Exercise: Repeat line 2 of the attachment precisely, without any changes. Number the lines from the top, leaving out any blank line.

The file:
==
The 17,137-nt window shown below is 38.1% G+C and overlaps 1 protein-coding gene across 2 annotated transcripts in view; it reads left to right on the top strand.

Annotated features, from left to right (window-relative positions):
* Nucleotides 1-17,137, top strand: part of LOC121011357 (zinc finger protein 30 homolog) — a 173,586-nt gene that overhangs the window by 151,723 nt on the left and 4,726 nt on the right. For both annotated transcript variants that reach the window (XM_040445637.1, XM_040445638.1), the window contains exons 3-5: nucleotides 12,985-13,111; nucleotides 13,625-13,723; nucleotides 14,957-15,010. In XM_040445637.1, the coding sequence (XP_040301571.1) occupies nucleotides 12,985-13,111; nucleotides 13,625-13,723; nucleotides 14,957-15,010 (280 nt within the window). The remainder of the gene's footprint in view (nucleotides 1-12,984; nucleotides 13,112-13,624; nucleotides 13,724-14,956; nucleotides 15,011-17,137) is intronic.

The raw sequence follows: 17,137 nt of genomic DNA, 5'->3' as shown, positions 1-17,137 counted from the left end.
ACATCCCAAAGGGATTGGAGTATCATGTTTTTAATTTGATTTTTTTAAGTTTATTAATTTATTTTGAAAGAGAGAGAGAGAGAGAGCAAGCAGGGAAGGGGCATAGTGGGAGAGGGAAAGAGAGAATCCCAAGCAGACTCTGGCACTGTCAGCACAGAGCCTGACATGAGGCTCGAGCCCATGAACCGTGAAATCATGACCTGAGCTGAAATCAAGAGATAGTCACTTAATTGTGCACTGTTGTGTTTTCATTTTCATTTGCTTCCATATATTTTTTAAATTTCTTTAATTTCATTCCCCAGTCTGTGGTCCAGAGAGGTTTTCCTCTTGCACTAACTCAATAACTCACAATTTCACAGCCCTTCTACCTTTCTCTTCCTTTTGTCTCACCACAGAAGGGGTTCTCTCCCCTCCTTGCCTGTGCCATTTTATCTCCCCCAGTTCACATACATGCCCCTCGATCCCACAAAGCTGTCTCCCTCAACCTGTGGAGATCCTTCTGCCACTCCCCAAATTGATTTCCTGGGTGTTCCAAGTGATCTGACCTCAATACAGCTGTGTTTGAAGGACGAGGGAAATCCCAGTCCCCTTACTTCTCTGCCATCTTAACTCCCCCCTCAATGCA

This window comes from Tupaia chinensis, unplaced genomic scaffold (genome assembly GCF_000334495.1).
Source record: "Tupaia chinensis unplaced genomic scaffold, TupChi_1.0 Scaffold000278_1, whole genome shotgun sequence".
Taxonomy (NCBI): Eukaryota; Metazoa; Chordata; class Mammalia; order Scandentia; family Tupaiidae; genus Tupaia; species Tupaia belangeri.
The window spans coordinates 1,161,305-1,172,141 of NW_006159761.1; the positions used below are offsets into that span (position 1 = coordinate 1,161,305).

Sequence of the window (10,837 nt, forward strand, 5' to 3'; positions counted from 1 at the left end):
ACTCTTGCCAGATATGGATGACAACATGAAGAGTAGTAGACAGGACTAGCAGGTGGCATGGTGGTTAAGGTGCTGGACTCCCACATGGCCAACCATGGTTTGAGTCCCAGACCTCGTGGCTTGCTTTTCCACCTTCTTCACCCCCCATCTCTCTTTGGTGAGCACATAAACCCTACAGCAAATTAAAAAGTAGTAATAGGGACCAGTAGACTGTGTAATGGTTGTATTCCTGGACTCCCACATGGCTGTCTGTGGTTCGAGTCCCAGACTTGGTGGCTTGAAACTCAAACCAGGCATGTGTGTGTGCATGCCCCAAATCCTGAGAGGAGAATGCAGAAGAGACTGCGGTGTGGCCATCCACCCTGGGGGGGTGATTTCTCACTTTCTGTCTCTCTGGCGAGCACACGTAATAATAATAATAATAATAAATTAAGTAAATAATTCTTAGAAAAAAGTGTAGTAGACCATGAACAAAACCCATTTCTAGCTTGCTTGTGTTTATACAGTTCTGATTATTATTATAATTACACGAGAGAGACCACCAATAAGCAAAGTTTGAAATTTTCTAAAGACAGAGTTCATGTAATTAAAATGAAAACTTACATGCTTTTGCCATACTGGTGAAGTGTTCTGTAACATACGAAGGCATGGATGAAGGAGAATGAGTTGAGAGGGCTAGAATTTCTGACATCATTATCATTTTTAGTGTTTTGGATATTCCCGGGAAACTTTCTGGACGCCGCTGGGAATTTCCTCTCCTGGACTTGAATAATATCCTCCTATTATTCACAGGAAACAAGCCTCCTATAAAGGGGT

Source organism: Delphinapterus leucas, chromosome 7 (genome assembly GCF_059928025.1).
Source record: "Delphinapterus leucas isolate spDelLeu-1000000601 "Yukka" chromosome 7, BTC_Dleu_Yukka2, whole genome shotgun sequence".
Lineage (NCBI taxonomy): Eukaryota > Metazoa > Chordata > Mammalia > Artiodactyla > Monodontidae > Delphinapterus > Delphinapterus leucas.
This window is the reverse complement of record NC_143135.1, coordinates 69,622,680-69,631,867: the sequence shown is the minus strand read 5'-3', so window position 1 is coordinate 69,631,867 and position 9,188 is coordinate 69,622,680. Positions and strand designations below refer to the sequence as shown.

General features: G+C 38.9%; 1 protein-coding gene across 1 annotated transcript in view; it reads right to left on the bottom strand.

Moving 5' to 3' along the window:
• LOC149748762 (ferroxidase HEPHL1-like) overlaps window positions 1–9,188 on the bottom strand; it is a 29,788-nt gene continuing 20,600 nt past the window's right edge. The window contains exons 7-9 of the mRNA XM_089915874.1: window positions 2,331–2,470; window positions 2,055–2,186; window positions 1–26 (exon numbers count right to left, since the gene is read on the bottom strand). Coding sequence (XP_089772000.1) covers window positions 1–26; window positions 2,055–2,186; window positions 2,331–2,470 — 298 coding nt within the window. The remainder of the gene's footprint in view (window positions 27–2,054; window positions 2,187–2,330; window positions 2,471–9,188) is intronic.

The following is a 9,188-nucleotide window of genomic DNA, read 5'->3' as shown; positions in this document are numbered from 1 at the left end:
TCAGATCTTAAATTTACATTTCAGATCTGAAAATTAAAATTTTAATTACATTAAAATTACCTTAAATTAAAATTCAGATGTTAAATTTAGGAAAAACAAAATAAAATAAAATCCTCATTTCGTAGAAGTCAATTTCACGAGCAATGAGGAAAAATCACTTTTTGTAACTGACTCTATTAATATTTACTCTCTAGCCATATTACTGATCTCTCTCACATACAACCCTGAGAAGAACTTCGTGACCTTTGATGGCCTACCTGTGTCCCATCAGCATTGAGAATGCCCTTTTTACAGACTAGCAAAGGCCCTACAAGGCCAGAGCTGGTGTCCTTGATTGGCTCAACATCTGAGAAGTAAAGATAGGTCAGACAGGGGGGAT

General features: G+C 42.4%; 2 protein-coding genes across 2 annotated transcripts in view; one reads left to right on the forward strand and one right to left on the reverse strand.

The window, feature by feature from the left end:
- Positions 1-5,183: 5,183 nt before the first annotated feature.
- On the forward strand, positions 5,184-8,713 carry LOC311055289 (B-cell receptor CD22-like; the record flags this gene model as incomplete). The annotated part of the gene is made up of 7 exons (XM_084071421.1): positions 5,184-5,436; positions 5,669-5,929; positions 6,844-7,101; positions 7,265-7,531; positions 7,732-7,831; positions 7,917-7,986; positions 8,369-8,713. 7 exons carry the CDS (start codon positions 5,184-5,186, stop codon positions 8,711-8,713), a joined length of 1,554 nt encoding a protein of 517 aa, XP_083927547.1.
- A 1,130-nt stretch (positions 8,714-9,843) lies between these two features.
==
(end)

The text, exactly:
Annotated features, from left to right (window-relative positions):